Tricksters in human form thread through the literatures of the West. Prometheus – who steals fire, as do many tricksters, but does so for the benefit of humanity – is an example of the trickster as culture hero. Shamans (> Shamanism) – like the eponymous hero of Terry Bisson's Talking Man (1986) – and Magi – like Prospero, or Charles G Finney's Dr Lao and the version of Aleister Crowley envisioned in John Symonds's The Trickster and the Devil (1992) – cannot be trusted to treat the mundane world with much respect. Jack-figures – from the Jack who tricks the Giant to Jack the Ripper to Fritz Leiber's Gray Mouser – incorporate trickster elements. Tom Thumb is a trickster, and so are Oskar in Günter Grass's The Tin Drum (1959) and the prankster Till Eulenspiegel ("Tyll Owlglass"), who has existed in German texts since circa 1483, first appearing in English in A Merye Jest of a Man Called Howleglas (circa 1560). Robin Hood is usually depicted as a trickster. As the Lord of Misrule, trickster figures emcee scenes of Revel from behind their Masks, as does the hero of The Mask (1994). As Harlequin (a figure who resembles Hermes, and who shapes Michael Moorcock's shapeshifting Jerry Cornelius), the trickster dominates the Commedia dell'Arte. As the Confidence Man (who also reflects the influence of Hermes) the trickster is Underlier for 19th- and 20th-century tales that treat Reality as problematic and morality as inherently inapposite in a shifting world. US Tall-Tale heroes – like Davy Crockett and Pecos Bill, figures who underlie late fantasy texts like Joyleg (1962) by Avram Davidson and Ward Moore (1903-1978) – are often tricksters. Over and above the huge number of tales featuring cunning rogues in Arab literature, Arabian Fantasy features figures like Ali Baba and Aladdin; in the Sufi tradition, the jokester Nasruddin is a trickster, and is so presented by Idries Shah (1924-    ) in The Sufis (1964).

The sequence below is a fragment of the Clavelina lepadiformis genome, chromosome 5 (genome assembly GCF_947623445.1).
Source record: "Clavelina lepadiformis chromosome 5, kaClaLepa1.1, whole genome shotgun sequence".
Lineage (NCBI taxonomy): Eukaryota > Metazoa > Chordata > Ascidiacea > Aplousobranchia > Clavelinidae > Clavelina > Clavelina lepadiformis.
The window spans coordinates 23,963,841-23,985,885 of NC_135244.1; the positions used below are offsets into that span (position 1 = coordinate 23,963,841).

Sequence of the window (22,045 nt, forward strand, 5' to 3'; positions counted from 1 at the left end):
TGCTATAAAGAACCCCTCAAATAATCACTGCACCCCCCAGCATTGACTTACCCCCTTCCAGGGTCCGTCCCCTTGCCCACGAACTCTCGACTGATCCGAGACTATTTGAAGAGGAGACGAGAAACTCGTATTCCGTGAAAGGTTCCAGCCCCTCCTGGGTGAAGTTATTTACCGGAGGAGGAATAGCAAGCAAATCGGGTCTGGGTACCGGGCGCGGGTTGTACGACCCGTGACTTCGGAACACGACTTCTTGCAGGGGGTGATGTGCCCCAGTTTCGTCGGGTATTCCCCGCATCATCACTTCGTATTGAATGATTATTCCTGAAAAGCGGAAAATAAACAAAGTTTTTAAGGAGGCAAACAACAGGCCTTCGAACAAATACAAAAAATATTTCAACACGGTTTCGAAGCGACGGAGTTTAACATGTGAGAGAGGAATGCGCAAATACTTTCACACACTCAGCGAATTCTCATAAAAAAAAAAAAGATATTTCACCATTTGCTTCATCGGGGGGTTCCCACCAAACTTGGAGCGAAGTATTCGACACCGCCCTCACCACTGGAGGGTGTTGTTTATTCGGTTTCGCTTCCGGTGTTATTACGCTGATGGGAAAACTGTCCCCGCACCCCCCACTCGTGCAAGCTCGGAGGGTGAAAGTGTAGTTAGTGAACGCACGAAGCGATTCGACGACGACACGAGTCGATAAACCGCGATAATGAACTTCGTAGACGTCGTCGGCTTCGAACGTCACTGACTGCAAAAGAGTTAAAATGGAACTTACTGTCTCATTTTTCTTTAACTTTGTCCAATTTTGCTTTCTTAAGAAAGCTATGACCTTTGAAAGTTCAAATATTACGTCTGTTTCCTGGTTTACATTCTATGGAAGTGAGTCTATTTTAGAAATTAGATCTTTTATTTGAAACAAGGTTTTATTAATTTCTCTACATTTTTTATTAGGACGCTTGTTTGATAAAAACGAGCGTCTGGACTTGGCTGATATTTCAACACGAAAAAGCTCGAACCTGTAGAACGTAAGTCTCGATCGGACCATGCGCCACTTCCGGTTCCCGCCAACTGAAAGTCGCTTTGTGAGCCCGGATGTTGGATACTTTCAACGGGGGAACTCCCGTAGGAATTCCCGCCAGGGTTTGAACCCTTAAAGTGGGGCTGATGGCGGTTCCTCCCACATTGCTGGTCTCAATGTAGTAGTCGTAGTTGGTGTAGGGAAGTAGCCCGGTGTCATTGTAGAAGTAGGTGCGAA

Trickster gods feature in Celtic Fantasy, Nordic Fantasy, Slick Fantasy, fantasy versions of various god families (>>> Greek and Latin Classics; Mesopotamian Epic; Sanskrit Literature), where they are presented variously: as licenced Fools; as Machiavellian plotters; as co-creators of the universe; as grotesque or seductive shadows of the high gods; as emblems of the dangers and allures of Fertility, sometimes in the guise of Puck; and so forth. The best-known fantasies to feature trickster gods who wear a human mask are probably Philip José Farmer's World of Tiers, where Kickaha is both god and man, and Jack of Shadows (1971) by Roger Zelazny, many of whose other books also star immortals with trickster miens. Tanith Lee's Tales from the Flat Earth also features in Chuz, the god known as Delusion's Master, a fully developed trickster, two-faced (like Janus), and profoundly threatening to the Balance of the world.

When tricksters appear in Horror – as in Stephen King's Needful Things (1991) – they tend only to destroy, without passing through any change into a state which would allow them to impart or to manifest wisdom. In Supernatural Fiction, tricksters tend to disrupt the didactic flow – from supernatural realm to ignorant and seducible mundane world – typical of that genre; when they appear in fantasies, especially those set in Otherworlds, they perform the full range of functions described in this entry, and in their volatile mutability are primary conveyors of wisdom in fantasy texts. [JC]

see also: Beetlejuice (1988); Fool; Puck.

This entry is taken from the Encyclopedia of Fantasy (1997) edited by John Clute and John Grant. It is provided as a reference and resource for users of the SF Encyclopedia, but apart from possible small corrections has not been updated.